Last Friday, I wrote about the racist, anti-Obama "Don't Re-Nig in 2012" bumper sticker that has been making the rounds across social media circles. While people were questioning the authenticity of the photograph showing the bumper sticker on someone's car, we were able to track down a website selling the sticker along with several other controversial items.
Writing for Forbes, Roger Friedman interviews the site's owner, Paula Smith. Ms. Smith, who hails from Hinesville, Georgia, insists that neither she nor the sticker are racist. Who knows what Smith really believes, but her logic is a stretch, to put it gently.
"I do find it amazing and entertaining that one of our stickers has become a racist thing," Ms. Smith told Forbes.
She even tried arguing that the dictionary does not define the "N-Word" as racist. Wisely, Friedman posted the actual definition from dictionary.com, which says the word, "is now probably the most offensive word in English. Its degree of offensiveness has increased markedly in recent years, although it has been used in a derogatory manner since at least the Revolutionary War. Definitions 1a, 1b, and 2 represent meanings that are deeply disparaging and are used when the speaker deliberately wishes to cause great offense."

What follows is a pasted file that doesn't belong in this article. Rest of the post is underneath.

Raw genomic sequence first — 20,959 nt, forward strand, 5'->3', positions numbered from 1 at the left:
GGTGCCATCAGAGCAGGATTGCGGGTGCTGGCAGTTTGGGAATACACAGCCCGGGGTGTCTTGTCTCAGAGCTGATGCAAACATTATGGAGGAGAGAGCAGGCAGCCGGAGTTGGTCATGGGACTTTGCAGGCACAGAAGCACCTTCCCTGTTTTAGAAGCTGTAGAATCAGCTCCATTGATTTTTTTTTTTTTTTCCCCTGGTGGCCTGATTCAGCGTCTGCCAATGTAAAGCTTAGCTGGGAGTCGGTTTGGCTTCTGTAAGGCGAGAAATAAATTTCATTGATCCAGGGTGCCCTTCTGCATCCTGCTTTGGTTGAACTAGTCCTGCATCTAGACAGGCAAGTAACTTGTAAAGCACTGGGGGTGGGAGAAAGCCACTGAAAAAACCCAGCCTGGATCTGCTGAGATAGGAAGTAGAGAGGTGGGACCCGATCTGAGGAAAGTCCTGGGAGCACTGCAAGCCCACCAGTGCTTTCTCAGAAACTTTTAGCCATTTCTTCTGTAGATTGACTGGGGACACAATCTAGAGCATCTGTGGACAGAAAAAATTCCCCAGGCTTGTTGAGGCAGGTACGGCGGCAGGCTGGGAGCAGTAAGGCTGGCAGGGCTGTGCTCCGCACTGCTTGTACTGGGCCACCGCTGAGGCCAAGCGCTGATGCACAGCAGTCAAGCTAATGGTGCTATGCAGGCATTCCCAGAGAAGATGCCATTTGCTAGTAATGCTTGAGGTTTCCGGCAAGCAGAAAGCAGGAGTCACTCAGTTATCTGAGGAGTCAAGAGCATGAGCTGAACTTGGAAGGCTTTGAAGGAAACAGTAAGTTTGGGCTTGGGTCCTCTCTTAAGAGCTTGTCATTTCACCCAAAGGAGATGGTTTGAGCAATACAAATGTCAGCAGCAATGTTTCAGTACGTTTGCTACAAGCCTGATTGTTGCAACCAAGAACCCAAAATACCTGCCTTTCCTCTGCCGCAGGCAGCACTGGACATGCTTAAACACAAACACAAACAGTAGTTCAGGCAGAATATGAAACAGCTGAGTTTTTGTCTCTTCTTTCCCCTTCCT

Her protestations aside, Ms. Smith appears to have removed the bumper sticker from her site. Under the "Anti-Obama" section of the site (advertised as her No. 3 bestseller), you'll now only find a sticker reading, "I was Anti-Obama Before It Was Cool."
In what may be a reference to the controversy her other bumper sticker has caused, the description below reads, "Show the world how you feel! (but be careful, you may hurt someone's feelings)."
Ms. Smith then goes on to argue that President Obama is "not even black," but rather, "a mixture of race." When Friedman asks Smith if she thinks the N-Word is offensive or derogatory, she says no, but then claims that she herself does not even use the word.
"I have kids here around me that are black kids. I call them my own kids. I've helped black families…to guide them in the right direction," Smith told Forbes. "We like to laugh and have a good time. That's our way of life."
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